Francis Garwe has a special reason for wanting to be part of an interdisciplinary Northern Health team going to Zimbabwe in southern Africa to provide medical care and education.
He was born and raised in Zimbabwe’s capital city, Harare, where the team is headed, tasked with providing the community with the keystone and “building blocks” they can use to create a happier, healthier future.
“I left Zimbabwe as a young man and I spent 15 years living and studying in the U.S. to improve my life. So this is my way of giving back and saying ‘thank you’ for allowing me the opportunity to become who I am today.”
Garwe works with Northern Heath as an organizational developer.
Called Zimbabwe/Canada Synergistic Health Improvement Initiative (ZCSHII), the program aims to improve health care delivery and also the general health of communities in Zimbabwe and Canada by connecting healthcare professionals in both countries to provide mutually beneficial relationships between the two groups.
Medical practitioners from rural or northern B.C., for example, will get exposure to “high volume, high intensity” situations in Zimbabwe.
Both the team from Canada and their counterparts in Zimbabwe will benefit from an exchange of information and from establishing community contacts and connections that can assist future teams who travel there.
Garwe noted that team members pay their own expenses for travel, food and accomodation.
“The important thing for me is that whatever we do in Zimbabwe, we want our work to be sustainable so teams who go there on future trips can build on what we’ve done.”
They leave Saturday and return home in April. To prepare, the team – medical students, nurses, lab technicians, etc. – took part in a pre-deployment education program coordinated by Garwe.
“We were told about the latest information on the ground through a video conference so we’d know about the political dynamics and cultural norms that we could expect once we got there.
“We are taking over there 22 suitcases, most of them are packed with medical supplies, everything from Tylenol to bandages – it all has to have a shelf life of at least six months.”
There are stipulations on what can and can not be brought into the country, said Garwe, and heath and government regulations as well as customs requirements have to be met.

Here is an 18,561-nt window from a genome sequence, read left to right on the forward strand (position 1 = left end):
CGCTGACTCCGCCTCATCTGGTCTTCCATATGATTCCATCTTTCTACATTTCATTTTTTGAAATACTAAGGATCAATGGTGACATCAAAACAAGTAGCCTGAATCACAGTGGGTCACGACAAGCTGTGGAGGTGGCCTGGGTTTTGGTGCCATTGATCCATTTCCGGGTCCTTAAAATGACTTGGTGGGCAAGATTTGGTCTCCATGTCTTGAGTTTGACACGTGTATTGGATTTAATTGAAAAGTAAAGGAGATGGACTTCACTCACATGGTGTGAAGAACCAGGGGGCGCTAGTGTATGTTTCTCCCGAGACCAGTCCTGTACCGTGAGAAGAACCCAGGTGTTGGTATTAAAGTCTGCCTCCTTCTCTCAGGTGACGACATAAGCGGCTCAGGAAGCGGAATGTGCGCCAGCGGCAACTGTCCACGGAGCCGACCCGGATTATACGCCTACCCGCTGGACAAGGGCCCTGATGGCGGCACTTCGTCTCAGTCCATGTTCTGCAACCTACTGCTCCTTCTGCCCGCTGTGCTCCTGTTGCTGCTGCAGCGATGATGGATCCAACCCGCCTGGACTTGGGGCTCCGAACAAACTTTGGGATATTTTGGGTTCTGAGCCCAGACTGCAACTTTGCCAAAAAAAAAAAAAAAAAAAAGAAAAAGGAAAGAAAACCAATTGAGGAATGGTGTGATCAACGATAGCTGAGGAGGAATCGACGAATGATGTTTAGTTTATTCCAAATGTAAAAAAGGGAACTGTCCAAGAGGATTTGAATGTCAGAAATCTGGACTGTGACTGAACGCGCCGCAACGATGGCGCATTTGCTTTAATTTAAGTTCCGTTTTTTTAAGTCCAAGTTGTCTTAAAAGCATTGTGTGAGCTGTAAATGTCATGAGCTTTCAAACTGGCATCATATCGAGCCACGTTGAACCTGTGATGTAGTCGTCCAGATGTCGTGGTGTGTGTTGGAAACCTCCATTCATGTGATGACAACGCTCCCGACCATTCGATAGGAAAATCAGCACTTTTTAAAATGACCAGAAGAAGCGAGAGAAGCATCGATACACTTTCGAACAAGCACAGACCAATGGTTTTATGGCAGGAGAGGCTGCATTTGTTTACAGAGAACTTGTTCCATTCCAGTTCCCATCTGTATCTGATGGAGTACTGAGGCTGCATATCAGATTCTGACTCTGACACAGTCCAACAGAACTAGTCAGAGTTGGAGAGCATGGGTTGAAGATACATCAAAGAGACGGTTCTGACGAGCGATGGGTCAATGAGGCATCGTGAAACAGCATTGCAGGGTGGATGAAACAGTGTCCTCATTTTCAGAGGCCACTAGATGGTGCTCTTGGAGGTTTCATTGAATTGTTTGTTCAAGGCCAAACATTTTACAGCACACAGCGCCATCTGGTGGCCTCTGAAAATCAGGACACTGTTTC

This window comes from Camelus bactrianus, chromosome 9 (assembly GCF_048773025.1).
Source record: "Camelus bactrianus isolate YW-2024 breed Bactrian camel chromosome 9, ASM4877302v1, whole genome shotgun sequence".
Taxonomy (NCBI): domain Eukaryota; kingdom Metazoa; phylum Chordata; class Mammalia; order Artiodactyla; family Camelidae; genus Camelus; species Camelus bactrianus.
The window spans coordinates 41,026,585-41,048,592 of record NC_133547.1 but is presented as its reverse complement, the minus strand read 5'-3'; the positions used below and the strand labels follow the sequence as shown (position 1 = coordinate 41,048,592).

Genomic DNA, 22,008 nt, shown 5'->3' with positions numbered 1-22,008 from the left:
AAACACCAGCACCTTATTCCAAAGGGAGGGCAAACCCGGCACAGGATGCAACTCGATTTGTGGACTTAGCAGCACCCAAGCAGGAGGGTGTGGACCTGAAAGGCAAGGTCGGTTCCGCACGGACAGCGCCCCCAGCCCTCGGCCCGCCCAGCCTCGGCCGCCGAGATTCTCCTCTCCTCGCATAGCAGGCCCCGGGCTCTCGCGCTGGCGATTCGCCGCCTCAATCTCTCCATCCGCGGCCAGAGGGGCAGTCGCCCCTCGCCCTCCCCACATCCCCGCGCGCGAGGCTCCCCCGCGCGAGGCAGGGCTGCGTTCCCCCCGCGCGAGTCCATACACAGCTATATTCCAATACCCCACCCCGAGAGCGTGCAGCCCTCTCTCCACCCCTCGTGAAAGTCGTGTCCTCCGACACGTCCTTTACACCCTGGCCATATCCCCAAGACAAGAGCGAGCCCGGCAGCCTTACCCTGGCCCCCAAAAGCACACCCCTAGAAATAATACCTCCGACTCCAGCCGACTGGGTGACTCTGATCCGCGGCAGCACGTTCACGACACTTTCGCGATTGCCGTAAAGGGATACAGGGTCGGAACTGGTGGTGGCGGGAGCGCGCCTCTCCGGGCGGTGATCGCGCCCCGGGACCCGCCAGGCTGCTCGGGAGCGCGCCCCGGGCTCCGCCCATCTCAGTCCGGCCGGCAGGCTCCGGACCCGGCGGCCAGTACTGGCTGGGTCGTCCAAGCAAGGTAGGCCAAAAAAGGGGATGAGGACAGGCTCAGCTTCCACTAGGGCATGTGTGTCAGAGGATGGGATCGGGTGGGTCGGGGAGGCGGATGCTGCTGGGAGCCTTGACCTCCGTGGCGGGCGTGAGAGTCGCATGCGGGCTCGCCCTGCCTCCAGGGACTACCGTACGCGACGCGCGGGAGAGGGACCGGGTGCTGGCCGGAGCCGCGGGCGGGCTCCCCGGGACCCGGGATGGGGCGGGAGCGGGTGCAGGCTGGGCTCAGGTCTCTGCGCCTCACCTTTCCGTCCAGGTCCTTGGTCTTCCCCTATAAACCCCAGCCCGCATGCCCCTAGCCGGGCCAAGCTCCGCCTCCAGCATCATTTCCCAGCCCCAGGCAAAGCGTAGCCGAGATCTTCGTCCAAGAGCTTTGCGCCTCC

Ray Marklan, a Valemount physician, is in Zimbabwe and acts as liasion for the team. Garwe wants to focus on healthcare education and building community relationships.
Once the team is up and running in Zimbabwe, Garwe expects to see patients present with medical issues ranging from open wounds that require dressing to patients having multiple symptoms which need diagnosis and treatment, he said.
Much of their work will include providing information on proper nutrition and preventative healthcare.
“One of the bigger issues for us this trip will be on children’s health, where there is a big need,” said Garwe, noting the team is fortunate to have been given permission to have a “hands-on” clinic.
“That makes our situation unique,” he said. “Usually you don’t get to work with patients themselves, so this is very special for.”
In her fourth year of the Northern Medical program, Bobbi Batchelor is the first student in her group to participate in the global health trip. She will study infectious diseases such as malaria and yellow fever at the University of Zimbabwe.
“This is an opportunity for me to explore a different health care system as a medical student,” said Batchelor.
The Northern Medical program is part of UBC’s Faculty of Medicine; rural students spend the first semester at UBC in Vancouver, then they follow the university’s curriculum in a northern and rural setting.